#vintage illustration #vintage fashion #rebus #stockings
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April 11, 2020 (permalink)

A riddle:
A great explorer crossed a vast ocean and arrived at a jungle island inhabited by highly intelligent parrots.  They could speak and learn new words, though of course what they could conceive was limited by their experience of the world.  Intrigued yet skeptical, they gathered that the explorer was not born of an egg.  (“A miracle!” some muttered.  “Impossible!” others whispered.)  
He claimed to have come from beyond the horizon (another unbelievable idea, but the parrots, being a civilized people, indulged him politely; as was obvious, the coastline of their island demarcated the entire world).  
The explorer was struck by the beauty of the wild sunflowers that provided sustenance to his parrot friends.  He longed to tell them of the elaborate feasts he had experienced at the banquet tables of kings.  Weirdly, the first exotic food that popped into his head was an old fashioned Tomato Aspic—a Bloody Mary cocktail made of jello, with green olives suspended throughout.  How to describe a jello mold to creatures who knew only sunflowers?  Or vodka?  Or green olives?  Much less the why of such a creation!  All the explorer could say was, “I have eaten the no-sunflower.”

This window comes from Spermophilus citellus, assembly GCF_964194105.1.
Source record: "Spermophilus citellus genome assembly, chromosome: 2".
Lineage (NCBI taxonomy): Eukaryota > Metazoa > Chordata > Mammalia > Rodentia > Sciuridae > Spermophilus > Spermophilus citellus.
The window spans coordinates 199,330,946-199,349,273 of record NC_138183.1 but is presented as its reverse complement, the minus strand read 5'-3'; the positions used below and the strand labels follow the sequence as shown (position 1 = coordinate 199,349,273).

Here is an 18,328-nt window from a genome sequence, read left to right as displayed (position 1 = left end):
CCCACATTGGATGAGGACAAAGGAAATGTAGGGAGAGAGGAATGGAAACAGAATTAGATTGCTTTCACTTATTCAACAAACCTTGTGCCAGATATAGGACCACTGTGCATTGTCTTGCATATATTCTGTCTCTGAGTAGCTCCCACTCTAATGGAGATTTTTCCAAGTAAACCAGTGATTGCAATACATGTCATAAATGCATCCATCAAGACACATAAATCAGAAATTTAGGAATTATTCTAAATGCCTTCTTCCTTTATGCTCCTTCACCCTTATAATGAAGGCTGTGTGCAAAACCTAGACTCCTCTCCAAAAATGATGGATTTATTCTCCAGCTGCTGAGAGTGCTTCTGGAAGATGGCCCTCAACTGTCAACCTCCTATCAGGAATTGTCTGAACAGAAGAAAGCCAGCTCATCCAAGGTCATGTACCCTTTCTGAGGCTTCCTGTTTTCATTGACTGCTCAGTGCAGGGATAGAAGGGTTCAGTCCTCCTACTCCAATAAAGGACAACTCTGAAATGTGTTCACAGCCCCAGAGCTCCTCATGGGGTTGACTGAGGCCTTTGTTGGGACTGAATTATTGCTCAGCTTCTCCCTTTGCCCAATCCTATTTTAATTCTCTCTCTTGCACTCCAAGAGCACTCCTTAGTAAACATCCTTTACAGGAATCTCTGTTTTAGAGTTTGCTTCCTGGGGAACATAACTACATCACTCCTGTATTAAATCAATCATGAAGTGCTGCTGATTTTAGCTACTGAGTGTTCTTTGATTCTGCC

He longed to describe the exotic places he had seen—mountain peaks, valleys, deserts, prairies, tundras.  All he could say was, “I have been to the no-jungle.”  
What of the colors he had witnessed on his travels?  The parrots knew the beauty of sunflower yellow, sky blue, feather red, and rainforest green, but there the palette ended.  He tried to communicate the spectrum he knew: “Cerise, cerulean, chartreuse, virvidian, vermilion, umber, ocher.”  (One parrot whispered, “He’s babbling!  He’s chanting nonsense!”  Another said, “No-sunflower, no-jungle … he’s a nihilist!”)